But what we have seen is that the aspirations of both the Africa Rising anthem and the SDG development mandala were profoundly derailed by the effect of Covid, the second order effect of the Ukraine war and the ongoing destruction of climate change. And what we are learning is that isolated and discrete relief responses to events is not only inadequate for the Continent, but short-term actions can be wholly destructive, as seen when food relief drops destroy vulnerable local food value production and distribution value chains.
Africa has had a bifurcated developmental gaze with the almost simultaneous adoption in 2015 of the African Union Agenda 2063 and its 20 goals alongside the UN SDG Agenda 2030.
According to the AU, the 17 SDGs are incorporated in the Agenda 2063 20 goals, while the Agenda 2063 goals include some broader political and cultural and African-specific priorities. The position of the AU is that by focussing on Agenda 2063, all other developmental agendas will be covered.
Returning to the causal offerings of the 2021 Sustainable Development Goals Centre for Africa report, two possible ways forward do stand out that can be tackled and as faces of the same coin. These are progressive fiscal policy to tackle inequality and provide the wherewithal for social protection provisioning.
Tackling inequality is an urgent need, as it is structurally linked to countries’ struggles to tackle poverty. According to the Report, sub-Saharan Africa has had the highest loss in human development due to inequality.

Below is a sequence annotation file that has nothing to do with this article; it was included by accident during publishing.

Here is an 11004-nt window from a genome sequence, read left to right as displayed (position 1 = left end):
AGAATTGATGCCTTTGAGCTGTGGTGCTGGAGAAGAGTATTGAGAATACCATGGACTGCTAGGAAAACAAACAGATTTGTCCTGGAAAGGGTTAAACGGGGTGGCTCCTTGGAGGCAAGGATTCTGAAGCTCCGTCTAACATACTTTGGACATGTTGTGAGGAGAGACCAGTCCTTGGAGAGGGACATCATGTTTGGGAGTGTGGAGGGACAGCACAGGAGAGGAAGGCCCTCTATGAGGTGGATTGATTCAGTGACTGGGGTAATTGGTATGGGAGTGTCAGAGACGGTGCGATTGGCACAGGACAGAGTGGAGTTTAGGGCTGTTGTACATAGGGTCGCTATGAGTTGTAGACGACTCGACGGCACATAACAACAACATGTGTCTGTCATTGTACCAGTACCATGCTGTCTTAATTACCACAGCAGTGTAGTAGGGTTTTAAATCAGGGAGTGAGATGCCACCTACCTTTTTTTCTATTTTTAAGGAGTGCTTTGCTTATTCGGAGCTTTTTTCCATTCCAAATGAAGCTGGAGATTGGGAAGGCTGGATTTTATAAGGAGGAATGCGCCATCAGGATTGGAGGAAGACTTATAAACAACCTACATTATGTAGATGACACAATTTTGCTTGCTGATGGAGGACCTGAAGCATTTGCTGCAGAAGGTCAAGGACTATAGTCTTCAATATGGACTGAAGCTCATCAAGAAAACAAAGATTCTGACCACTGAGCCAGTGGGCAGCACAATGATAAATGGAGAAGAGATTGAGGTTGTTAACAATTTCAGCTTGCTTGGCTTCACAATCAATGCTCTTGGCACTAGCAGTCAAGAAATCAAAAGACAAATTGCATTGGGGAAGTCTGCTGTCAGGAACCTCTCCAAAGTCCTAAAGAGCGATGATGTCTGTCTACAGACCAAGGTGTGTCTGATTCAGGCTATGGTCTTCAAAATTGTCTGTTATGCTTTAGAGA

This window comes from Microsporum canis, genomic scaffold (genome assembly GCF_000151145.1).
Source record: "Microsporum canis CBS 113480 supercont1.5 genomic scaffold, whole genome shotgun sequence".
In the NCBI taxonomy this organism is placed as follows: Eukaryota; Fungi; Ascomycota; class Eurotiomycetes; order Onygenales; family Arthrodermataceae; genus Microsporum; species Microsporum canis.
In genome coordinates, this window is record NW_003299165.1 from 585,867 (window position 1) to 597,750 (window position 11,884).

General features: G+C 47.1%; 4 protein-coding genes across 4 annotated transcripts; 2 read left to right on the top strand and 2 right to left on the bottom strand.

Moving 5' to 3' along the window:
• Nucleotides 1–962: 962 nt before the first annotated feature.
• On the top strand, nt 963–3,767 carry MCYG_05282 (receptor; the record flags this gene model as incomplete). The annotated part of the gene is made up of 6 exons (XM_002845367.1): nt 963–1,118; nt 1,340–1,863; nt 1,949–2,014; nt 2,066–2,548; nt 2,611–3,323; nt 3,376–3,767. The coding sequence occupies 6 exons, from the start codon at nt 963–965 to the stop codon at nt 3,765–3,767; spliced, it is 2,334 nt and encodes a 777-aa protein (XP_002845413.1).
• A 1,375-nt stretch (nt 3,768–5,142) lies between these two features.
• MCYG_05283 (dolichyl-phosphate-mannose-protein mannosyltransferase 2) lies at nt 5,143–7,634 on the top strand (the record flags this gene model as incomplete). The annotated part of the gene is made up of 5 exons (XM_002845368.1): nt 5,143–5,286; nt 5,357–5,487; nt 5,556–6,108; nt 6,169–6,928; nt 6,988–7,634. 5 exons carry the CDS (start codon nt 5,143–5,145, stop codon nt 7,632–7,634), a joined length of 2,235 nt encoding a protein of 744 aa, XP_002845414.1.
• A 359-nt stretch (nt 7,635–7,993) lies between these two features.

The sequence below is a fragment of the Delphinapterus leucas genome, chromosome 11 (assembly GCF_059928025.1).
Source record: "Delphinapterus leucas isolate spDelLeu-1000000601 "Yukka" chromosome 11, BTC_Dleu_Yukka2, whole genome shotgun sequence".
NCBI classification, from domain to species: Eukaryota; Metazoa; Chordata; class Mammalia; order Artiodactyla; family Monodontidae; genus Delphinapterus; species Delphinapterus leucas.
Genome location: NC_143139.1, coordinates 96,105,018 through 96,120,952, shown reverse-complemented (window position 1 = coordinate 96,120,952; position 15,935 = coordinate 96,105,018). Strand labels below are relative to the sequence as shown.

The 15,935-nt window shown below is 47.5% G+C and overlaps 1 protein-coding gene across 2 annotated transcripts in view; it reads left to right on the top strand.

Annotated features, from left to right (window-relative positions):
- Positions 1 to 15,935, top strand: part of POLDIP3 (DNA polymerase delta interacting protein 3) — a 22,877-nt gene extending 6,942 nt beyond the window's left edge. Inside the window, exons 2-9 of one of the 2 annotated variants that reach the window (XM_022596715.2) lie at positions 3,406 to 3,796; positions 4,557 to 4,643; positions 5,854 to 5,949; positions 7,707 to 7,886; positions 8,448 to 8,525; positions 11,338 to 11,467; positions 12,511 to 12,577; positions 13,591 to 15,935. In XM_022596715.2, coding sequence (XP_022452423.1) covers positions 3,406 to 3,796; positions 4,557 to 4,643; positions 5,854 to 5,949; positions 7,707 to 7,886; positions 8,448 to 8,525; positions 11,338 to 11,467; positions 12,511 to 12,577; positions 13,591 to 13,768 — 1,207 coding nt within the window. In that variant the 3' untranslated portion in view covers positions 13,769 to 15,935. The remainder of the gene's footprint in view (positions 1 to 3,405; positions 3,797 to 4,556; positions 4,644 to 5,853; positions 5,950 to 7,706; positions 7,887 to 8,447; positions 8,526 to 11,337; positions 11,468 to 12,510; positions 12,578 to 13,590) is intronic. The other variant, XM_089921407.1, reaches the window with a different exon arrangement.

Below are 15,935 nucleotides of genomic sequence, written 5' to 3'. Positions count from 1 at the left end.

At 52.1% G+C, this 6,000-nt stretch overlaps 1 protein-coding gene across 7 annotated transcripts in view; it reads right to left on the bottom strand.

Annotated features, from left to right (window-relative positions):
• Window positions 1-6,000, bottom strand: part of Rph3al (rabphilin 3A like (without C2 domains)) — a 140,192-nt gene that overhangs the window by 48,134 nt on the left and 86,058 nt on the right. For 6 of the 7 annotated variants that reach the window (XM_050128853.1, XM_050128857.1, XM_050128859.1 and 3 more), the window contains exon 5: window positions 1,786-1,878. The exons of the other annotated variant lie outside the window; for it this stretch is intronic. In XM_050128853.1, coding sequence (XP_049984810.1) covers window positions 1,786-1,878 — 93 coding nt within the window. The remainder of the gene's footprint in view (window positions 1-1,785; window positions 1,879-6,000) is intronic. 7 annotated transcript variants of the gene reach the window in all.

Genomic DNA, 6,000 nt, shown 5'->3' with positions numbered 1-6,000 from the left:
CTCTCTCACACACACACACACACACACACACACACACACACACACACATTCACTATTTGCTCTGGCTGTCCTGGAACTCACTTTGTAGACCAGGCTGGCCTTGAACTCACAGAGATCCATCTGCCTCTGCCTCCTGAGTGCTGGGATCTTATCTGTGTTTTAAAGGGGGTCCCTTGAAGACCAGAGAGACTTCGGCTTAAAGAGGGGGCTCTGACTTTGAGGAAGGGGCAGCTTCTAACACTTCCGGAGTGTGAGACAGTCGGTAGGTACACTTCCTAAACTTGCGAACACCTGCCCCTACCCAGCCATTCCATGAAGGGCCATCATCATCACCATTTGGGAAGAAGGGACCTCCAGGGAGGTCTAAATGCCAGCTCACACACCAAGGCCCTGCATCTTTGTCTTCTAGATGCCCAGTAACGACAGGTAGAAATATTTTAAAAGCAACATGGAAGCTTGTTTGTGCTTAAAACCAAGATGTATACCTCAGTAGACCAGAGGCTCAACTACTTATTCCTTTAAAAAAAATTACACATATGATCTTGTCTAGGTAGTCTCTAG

This is a self-perpetuating dynamic too. Seven of the ten most unequal countries are found in Africa, and according to the report’s projections, the top 10 percent of income will still account for more than half of the share of total national income in 2030.
Goal Ten of the SDGs is very simply, “Reduced Inequalities”. One of the targets of Goal Ten is to “Adopt policies, especially fiscal, wage and social protection policies, and progressively achieve greater equality”.
The most direct way that other regions level inequalities is through direct redistribution of wealth and income through progressive taxation to public social protection spend on cash transfers and benefits. The report compares an 18 percent coverage rate of at least one cash transfer in Africa with 84 percent in Europe and Central Asia, 68 percent in the Americas (68 percent) and 37 percent in the Asia pacific region.
Many countries claim that they do not have the capacity to roll out universal cash transfer programmes. SGD Goal 17 specifically addresses this, identifying both the imperative to strengthen domestic financing through fair taxation of wealth and income, and using international financing through Overseas Development Aid (ODA).
The developed world continues to demure and default on the delivery of the overseas development aid (ODA) targets of 0.7 percent of ODA/GNI to developing countries and 0.15 to 0.20 percent of ODA/GNI to least developed countries contained in the last SDG, goal 17.
The lofty principles of development agenda translate into very little when countries cannot feed their people. There are multiple and mutually reinforcing causes of the high levels of hunger on the African Continent. The broad principles of development and governance contained in Agenda 2063 of the African Union offer ways to realign the greater political forces of change.
In the interim, however, the pursuit of tax justice of profits leaving the Continent and the just and effective use of progressive fiscal policy to tax and to spend on universal cash benefits will put food on people’s tables, and the wherewithal for them to determine their own lives and aspirations.
Let Africa Rise.
Isobel Frye is Executive Director of the Social Policy Initiative (SPI)